“Giving power back to the individual” is the key mantra associated with this supposedly new and improved version of the web, which is delivered via public blockchains and driven by token economics. And indeed, much of Web3 sounds attractive in theory: Enthusiasts promise a web that’s fairer, not dominated by big tech companies, and where users control their own data.

Whether it’ll be possible to deliver on these promises is another matter: Signs to date indicate that turning theory into practice is proving difficult in key respects. We’re already observing the emergence of power structures very like the current unequal power structures that Web3 advocates want to replace. Let’s just examine a few key tenets of the Web3 vision and see how they stack up:

  • Decentralization. There’s no clear definition of what “decentralization” really means. Two aspects are clear, though: One, complete decentralization (i.e., no single point of control, anywhere) is neither possible nor desirable, and two, there’s a lot of “decentralization theatre”: For example, Ethereum activity would grind to a halt if centrally controlled services such as Infura and Alchemy were to stop; NFT marketplaces could decide unilaterally when and how to intervene; and the control points in so-called smart contracts would quickly become obvious when something goes wrong and somebody steps in to stop the code.
  • Code and protocols (they must be open and transparent). Ensuring that all code is available for inspection sounds great, but vanishingly few people have the ability, the free time, and the desire to inspect reams of complex code. Further, having all code running on public blockchains also increases the attack surface — and we can see from almost daily reports about Web3 hacks and exploits that code quality isn’t improving. It’s also worth remembering that open and transparent code has always performed critical tasks on the internet (think Apache and Linux, etc.); that hasn’t stopped today’s tech giants from earning trillions by concentrating power.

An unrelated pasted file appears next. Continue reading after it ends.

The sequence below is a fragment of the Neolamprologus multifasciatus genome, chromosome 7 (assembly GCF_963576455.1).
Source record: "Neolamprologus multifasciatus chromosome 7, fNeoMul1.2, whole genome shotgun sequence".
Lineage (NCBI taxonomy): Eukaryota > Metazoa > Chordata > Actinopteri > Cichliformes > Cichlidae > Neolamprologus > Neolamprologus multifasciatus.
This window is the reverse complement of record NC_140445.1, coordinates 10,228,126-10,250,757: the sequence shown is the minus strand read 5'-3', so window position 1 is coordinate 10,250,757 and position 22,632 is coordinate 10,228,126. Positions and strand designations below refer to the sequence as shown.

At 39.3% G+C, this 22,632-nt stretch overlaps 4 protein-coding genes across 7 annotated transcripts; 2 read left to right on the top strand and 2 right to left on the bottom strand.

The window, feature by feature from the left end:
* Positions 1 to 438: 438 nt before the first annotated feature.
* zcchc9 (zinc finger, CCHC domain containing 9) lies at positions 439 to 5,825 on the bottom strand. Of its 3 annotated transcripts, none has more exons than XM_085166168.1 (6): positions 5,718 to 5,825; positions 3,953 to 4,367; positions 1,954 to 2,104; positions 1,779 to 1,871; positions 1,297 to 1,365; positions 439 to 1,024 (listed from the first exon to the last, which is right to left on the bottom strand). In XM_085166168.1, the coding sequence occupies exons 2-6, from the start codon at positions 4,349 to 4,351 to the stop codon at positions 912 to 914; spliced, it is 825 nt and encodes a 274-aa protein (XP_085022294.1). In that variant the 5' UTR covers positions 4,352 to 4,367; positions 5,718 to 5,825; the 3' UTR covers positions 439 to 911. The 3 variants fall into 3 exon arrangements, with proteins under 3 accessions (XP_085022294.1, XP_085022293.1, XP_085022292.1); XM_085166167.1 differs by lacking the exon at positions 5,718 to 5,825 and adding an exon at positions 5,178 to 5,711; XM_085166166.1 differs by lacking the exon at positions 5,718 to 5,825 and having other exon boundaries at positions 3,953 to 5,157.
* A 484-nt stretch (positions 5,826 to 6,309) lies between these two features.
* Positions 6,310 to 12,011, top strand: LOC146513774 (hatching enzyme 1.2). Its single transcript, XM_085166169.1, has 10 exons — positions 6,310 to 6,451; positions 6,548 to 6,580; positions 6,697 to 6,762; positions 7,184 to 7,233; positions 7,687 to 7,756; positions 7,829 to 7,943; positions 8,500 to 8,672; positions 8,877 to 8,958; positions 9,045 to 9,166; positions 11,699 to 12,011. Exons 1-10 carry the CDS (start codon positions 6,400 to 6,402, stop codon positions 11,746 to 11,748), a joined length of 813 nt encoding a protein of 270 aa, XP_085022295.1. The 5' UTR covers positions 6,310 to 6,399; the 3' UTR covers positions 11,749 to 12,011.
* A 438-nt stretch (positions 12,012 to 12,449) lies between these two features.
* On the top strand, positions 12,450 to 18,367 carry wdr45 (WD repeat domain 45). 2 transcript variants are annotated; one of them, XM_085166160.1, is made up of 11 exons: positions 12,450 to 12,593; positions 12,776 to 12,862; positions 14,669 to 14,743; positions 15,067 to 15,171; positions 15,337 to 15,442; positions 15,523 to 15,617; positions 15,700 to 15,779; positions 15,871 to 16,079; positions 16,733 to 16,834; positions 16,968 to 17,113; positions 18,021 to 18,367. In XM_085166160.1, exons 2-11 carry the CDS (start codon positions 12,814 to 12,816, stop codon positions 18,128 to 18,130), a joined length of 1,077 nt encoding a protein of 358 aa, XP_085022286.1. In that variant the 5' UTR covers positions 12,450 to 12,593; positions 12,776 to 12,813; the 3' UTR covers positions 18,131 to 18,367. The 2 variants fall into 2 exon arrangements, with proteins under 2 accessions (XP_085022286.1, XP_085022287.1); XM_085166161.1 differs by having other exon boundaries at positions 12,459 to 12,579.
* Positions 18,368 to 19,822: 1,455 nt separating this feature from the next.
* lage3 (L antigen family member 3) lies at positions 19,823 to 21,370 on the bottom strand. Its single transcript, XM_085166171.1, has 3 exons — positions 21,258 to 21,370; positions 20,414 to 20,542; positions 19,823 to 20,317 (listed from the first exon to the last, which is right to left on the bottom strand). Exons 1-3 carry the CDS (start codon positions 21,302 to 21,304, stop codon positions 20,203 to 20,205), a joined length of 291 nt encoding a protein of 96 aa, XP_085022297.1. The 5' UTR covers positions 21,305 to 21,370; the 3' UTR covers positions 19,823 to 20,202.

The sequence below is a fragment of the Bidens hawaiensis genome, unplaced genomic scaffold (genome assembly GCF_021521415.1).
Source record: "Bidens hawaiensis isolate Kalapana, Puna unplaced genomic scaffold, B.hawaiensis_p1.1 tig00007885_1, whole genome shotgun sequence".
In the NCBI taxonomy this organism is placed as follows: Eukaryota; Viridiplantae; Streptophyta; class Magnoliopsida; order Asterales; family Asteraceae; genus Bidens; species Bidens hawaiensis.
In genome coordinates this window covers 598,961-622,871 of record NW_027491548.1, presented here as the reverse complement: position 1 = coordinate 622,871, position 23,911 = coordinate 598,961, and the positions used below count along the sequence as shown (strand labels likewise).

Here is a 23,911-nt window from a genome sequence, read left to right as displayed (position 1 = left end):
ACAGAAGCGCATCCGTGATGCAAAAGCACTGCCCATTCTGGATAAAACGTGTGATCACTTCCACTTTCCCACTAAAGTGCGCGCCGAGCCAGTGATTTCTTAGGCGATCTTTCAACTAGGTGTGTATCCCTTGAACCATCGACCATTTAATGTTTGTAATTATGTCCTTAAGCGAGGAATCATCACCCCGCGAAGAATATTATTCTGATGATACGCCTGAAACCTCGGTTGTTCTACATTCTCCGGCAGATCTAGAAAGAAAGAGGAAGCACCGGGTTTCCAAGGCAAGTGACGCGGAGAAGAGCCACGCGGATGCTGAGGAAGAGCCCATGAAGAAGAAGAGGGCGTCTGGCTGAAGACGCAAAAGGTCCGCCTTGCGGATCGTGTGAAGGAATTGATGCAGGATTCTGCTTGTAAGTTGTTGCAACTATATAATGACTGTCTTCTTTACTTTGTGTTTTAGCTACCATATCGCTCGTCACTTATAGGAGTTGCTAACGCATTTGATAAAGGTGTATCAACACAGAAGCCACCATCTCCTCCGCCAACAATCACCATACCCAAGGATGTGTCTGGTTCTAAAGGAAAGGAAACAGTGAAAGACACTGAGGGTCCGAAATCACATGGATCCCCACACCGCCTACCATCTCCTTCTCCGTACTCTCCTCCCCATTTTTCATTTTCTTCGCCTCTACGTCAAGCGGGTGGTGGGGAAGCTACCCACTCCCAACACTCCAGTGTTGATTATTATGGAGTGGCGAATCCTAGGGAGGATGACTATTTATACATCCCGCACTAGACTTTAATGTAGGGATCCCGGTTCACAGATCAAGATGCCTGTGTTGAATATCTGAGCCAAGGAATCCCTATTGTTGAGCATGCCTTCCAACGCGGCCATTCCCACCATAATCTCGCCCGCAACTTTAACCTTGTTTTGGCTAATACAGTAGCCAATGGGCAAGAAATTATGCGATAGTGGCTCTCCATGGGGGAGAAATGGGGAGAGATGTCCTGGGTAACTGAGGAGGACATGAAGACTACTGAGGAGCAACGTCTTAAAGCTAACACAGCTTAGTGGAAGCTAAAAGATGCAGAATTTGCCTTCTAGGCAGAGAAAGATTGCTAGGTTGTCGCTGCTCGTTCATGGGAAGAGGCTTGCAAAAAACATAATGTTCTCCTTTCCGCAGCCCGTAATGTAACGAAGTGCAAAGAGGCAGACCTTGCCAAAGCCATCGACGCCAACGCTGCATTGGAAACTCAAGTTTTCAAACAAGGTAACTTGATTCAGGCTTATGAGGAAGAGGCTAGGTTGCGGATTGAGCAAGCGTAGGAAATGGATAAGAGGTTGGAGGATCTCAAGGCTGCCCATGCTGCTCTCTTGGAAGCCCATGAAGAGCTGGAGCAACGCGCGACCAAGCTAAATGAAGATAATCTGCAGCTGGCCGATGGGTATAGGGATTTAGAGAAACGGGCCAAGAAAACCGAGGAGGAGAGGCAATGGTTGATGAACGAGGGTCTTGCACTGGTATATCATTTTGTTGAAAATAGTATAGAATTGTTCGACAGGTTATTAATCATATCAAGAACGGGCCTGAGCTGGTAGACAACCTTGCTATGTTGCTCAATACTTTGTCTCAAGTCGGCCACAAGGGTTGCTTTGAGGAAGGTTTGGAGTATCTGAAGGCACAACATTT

• User-controlled apps and networks. This principle belongs in the category of “techno-utopian aspiration.” Most people won’t be interested enough in rule changes or matters of dispute to turn up and vote on them. There’s also the risk that vested interests will prevail to the detriment of the broader ecosystem: This isn’t a theoretical risk; we’ve seen this play out in several blockchain projects. And we know from online communities over the decades that community governance is a challenge at the best of times; adding a financial element increases the potential for disaster.

Somewhat ironically, perhaps, the amount of funding flowing into Web3 is part of the problem: Until the financiers turn off this cash spigot, Web3 hype will continue and “get rich quick” schemes will crowd out worthier developments. We’re already seeing the same trends of monopoly building, exploitation (we’re already seeing forms of digital sharecropping emerge in play-to-earn games), and value extraction that Web3 enthusiasts blame for tainting the existing World Wide Web. That’s why Forrester recommends that CIOs, CMOs, and other executives approach Web3 projects with great caution.

Interested in a deeper examination of Web3 promises vs. Web3 reality? Read the report, Web3 Promises A Better Online Future But Contains The Seeds Of A Dystopian Nightmare.

And if you’re puzzled by the blizzard of different names for this new version of the web, have a look at this report, which explains how we got here: Web3 And Web 3.0 Are Synonymous Today — But This Wasn’t Always True.